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Pakistanis in US living in fear

Pakistanis in US living in fear

Author: Anwar Iqbal
Publication: The Christian Science Monitor
Date: December 21, 2002
URL: http://csmonitor.com/specials/sept11/dailyUpdate.html

Fear grips Pakistanis living in the United States as Washington screens hundreds of thousands of Muslim immigrants, looking for possible terrorists.

Diplomatic sources in the US capital say that as many as 200,000 Pakistanis may be affected by the new requirement to register with the Immigration and Naturalization Service.

Such registration is required under the laws made after the last year's terrorist attacks in New York and Washington. Pakistan and Saudi Arabia were added this week to a list of 18 mainly Muslim countries whose nationals are required to register. All non- permanent Pakistani residents in the United States must register with the INS between Jan 13 and Feb 21.

The INS has already detained hundreds of Iranian and Arab Muslims when they came for registration. While talking to Dawn, INS spokesman Jorge Martinez acknowledged "about 400 arrests," mainly in southern California, which is home to more than 600,000 Iranians. Muslim advocacy groups, however, say the number is much higher.

The arrests caused panic among the Pakistanis who will also be appearing before INS officials soon. "We are receiving 200-300 calls a day from those who fear arrest," says Imran Ali, a consular officer at the Pakistan Embassy in Washington. The embassy stays open till late at night to deal with the new situation.

The embassy is also trying to convince the US administration to reconsider its decision to include Pakistan in the list of "high terrorist risk states." They argue that since Pakistan is a close US ally in the war against terrorism, it does not belong to this list.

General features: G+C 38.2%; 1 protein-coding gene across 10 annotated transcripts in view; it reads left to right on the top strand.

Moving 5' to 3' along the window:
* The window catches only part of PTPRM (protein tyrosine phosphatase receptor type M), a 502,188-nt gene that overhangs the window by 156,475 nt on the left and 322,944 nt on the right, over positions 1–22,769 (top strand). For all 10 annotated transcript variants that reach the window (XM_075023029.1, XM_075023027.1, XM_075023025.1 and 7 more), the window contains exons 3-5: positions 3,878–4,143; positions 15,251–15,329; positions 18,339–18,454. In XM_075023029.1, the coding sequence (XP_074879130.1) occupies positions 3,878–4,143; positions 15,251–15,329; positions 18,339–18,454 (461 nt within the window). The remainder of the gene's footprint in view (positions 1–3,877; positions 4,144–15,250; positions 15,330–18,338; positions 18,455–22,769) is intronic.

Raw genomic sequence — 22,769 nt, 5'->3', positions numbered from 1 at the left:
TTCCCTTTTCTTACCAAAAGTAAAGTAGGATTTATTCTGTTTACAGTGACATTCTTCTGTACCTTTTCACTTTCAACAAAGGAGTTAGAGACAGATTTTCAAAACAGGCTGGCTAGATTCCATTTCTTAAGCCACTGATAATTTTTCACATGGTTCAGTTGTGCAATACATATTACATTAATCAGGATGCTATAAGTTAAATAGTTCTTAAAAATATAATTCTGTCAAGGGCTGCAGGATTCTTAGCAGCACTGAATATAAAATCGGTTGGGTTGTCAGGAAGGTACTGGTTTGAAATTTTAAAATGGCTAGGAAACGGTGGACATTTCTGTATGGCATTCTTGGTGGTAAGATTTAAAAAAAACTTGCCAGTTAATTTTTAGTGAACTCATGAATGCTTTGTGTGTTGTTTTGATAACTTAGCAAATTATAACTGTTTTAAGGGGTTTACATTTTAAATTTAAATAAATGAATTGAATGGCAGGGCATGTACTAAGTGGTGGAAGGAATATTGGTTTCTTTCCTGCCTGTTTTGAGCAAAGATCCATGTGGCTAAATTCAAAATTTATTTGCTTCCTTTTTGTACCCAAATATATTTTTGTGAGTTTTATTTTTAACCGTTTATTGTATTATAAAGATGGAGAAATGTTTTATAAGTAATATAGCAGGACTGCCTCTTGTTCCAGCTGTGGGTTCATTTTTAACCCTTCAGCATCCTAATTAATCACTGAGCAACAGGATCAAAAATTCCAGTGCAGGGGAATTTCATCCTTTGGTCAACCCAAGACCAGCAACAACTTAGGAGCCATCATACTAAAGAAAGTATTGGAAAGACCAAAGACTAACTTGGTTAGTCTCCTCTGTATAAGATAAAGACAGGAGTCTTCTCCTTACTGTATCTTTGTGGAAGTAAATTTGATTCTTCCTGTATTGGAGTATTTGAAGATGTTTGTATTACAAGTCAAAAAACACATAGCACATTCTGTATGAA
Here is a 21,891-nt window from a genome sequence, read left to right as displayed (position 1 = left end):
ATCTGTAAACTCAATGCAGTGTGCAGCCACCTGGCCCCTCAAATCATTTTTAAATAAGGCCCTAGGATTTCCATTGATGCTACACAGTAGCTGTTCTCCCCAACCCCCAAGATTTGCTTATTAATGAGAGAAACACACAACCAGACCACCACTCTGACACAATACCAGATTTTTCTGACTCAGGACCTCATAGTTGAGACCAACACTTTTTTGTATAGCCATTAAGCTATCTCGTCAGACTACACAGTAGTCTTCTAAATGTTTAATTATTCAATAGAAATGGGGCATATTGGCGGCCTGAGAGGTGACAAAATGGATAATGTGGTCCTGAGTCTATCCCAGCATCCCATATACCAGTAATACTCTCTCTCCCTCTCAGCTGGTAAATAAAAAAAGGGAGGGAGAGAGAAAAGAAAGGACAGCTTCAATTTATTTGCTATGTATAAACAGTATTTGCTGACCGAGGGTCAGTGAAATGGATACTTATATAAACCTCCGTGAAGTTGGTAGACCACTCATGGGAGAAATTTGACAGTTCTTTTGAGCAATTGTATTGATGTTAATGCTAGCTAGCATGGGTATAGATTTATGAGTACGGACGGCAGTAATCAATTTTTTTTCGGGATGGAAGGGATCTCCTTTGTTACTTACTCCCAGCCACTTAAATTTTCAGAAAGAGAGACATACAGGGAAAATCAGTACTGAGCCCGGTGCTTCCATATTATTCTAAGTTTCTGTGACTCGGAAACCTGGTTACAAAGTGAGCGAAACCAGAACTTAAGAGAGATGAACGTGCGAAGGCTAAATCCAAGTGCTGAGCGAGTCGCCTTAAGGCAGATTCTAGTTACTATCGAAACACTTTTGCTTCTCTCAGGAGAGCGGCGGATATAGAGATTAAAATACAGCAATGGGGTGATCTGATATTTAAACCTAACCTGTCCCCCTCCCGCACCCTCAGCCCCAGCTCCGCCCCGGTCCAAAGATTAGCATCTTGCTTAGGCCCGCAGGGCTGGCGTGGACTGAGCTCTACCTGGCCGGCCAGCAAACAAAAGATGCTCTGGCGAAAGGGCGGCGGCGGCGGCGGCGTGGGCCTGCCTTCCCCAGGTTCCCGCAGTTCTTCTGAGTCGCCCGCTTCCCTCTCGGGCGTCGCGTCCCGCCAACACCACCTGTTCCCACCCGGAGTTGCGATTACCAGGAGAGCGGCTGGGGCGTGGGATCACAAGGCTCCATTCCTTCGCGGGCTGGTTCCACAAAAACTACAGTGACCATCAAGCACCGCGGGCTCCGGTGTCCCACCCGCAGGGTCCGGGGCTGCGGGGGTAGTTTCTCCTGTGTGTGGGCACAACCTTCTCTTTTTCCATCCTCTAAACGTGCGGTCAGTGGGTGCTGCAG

Ambassador Ashraf Jehangir Qazi and his senior staff have already held several meetings with senior US officials, including Assistant Secretary of State, Christina Rocca, an adviser to the National Security Council, Steve Hadley, and a legal adviser to the US Justice Department, Harry Marshall.

US officials are believed to have told the embassy that the decision to include Pakistan in the list was taken by Attorney-General John Ashcroft and the White House fully supports this decision.

They said that Pakistan could not be taken off because the Bush administration wanted to further expand the list. They said that more countries might soon be added to the list. They, however, urged the embassy to suggest how to lessen the difficulties Pakistani nationals might face during the registration process.

Although most of the non-resident Pakistanis in America are living in fear, New York is the worst affected. "Afraid of being arrested, many Pakistani workers are staying at home. Pakistani restaurants and grocery stores are empty and some people have even gone to Canada," said an official at Pakistan Mission at the United Nations.

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